what is contemporary about contemporary art? by kate busby

Every now and then I like to include works by other artists, and sometimes writers too, on PrettyGreenBullet. This is a piece by Kate Busby who I met six weeks ago. It was originally sent to me via email as a casual rant, the version of which I am using in my latest work titled ‘A Girl Called Kate’. And I often wonder how many overlooked artists have experienced the situation Kate addresses in her piece. And how many would applaud her for an opinion too many are afraid to admit.


Have you ever walked into an art exhibition and walked back out again? Of course you have, because maybe the sight of house bricks arranged across the gallery space didn’t do anything for you.

Have you ever wondered why contemporary art looks like this?

Here’s one answer: a lot of European and North American artists that are currently ‘hot property’ exhibit artworks that are the fruits of them picking apart intellectual theories about form and space from the 1960s. Their aim: to produce an idea or an object that catches you, the viewer, off guard. “What IS that?” these artists hope you screech upon clocking their masterpiece-a giant Father Christmas butt-plug inflatable – as well as other questions like “Why on earth is this in an art gallery?” And much to the pleasure of the artists, this is exactly what most of us do, because let’s face it: an enormous plastic butt-plug in the shape of Santa is always going to be somewhat disarming.

santa claus, 2001, paul mccarthy

santa claus, 2001, paul mccarthy

Perhaps the crucial thing that these artists miss, however, is that for most people who have not studied the history of art, or made art, that initial “huh?” factor will quickly bleed into boredom. And our indifference, the derisive “who cares?” that we might expel if forced to give our opinion, is what truly hurts artists most.

As contemporary audiences are oriented towards surface in practically all aspects of life (as well as hold certain conventional ideas of beauty) it follows that aesthetics – and playing with aesthetics-comes up a lot in contemporary artists’ work. But then again, when the intellectual underpinnings of the artwork take centre stage, any concern for powerful visuals quite literally falls by the wayside. This is a problem, because contemporary people are schooled to look at things and want to buy them, whereas contemporary art demands that we think about things that are more often than not, out of our price range.

And here we start to get to the heart of why it is so difficult to appreciate those house bricks, or even consider what that Santa Claus butt-plug might be trying to tell us.

Thanks to the Emperor’s New Clothes, there is another obstacle that must be overcome: it is truly hard to distinguish the great art from the stuff of clever people squirming to make minor discoveries that succeed only with fucking with your mind-forgettable discoveries, I think.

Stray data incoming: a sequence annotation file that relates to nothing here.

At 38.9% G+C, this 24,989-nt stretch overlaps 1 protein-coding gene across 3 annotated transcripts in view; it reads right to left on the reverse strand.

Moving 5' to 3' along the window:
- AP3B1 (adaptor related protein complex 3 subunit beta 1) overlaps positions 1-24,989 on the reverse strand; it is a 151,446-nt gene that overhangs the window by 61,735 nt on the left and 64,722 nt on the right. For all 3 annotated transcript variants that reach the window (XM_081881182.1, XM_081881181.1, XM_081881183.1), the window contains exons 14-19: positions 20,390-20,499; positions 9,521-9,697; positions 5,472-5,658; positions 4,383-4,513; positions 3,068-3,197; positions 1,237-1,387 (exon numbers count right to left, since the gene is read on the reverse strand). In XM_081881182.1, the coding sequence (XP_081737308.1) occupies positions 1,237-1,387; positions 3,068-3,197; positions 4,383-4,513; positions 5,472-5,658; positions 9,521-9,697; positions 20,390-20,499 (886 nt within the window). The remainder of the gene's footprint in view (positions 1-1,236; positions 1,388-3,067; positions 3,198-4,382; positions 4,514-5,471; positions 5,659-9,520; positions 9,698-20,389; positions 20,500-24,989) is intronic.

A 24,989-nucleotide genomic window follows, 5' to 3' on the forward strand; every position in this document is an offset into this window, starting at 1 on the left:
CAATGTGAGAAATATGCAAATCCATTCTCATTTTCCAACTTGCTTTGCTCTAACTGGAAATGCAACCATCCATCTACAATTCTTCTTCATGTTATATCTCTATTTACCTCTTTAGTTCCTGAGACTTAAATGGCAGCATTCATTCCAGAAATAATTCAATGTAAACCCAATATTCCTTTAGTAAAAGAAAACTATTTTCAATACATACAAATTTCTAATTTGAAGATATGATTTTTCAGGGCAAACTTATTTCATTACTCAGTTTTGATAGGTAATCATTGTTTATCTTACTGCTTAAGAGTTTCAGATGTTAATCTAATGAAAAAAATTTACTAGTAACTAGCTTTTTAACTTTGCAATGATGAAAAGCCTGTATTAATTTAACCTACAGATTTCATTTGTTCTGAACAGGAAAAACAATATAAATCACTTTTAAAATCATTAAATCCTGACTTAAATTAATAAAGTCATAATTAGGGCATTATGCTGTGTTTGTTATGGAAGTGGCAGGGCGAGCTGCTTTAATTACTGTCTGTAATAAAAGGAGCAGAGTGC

The battle of Good versus Bad, it’s all very personal – and who knows which artworks will be remembered in one hundred years’ time? But art school rhetoric-all the critiquing and referencing and arbitrary assembling to make Some Great Comment-it strikes me as inspiring only to a point, the point at which it becomes a gallerist’s chat-up line to a collector, persuading him or her to invest in the art business. And even sadder still, the motivation for naive students to balance dead spiders on vintage Scout badges and throw a noisy blast of electricity through the lot to consider the ‘narratives’ that waft from this ‘unstable object.’

For me, The Great Comment is a pursuit that shies away from the much tougher pursuit: The Great Effect. I agree that art should be defined by its power to astonish and crash into our lazy routines-but I don’t believe it should goad viewers to consider it an inaccessible conundrum either.

There’s something to be said about an artwork needing time to ‘unfold itself’ to the viewer, and maybe there is something good about not giving away its ‘Ace of Spades’ in the first second you glance at it. Maybe all good things come to those who wait-around in the gallery space, giving an artwork some thought.

But with certain artists, their work does not make me want to ask any questions. I don’t have time to twiddle pensive thumbs-because the work simply knocks me to the floor. Whoosh, how the hell did I end up down here, clean off my feet before this painting? Wow. That line with that hue, put in that place, arranged in that way-it makes my stomach burn with excitement.

In more idle moments, I suppose I do ponder an artist’s intent, his or her materials and way of looking at things, but mostly I bathe in the moment the artwork creates all by itself. Forget press releases and biographies to “help understand.” A good piece of art should ensnare you at first sight, and for no particular reason.

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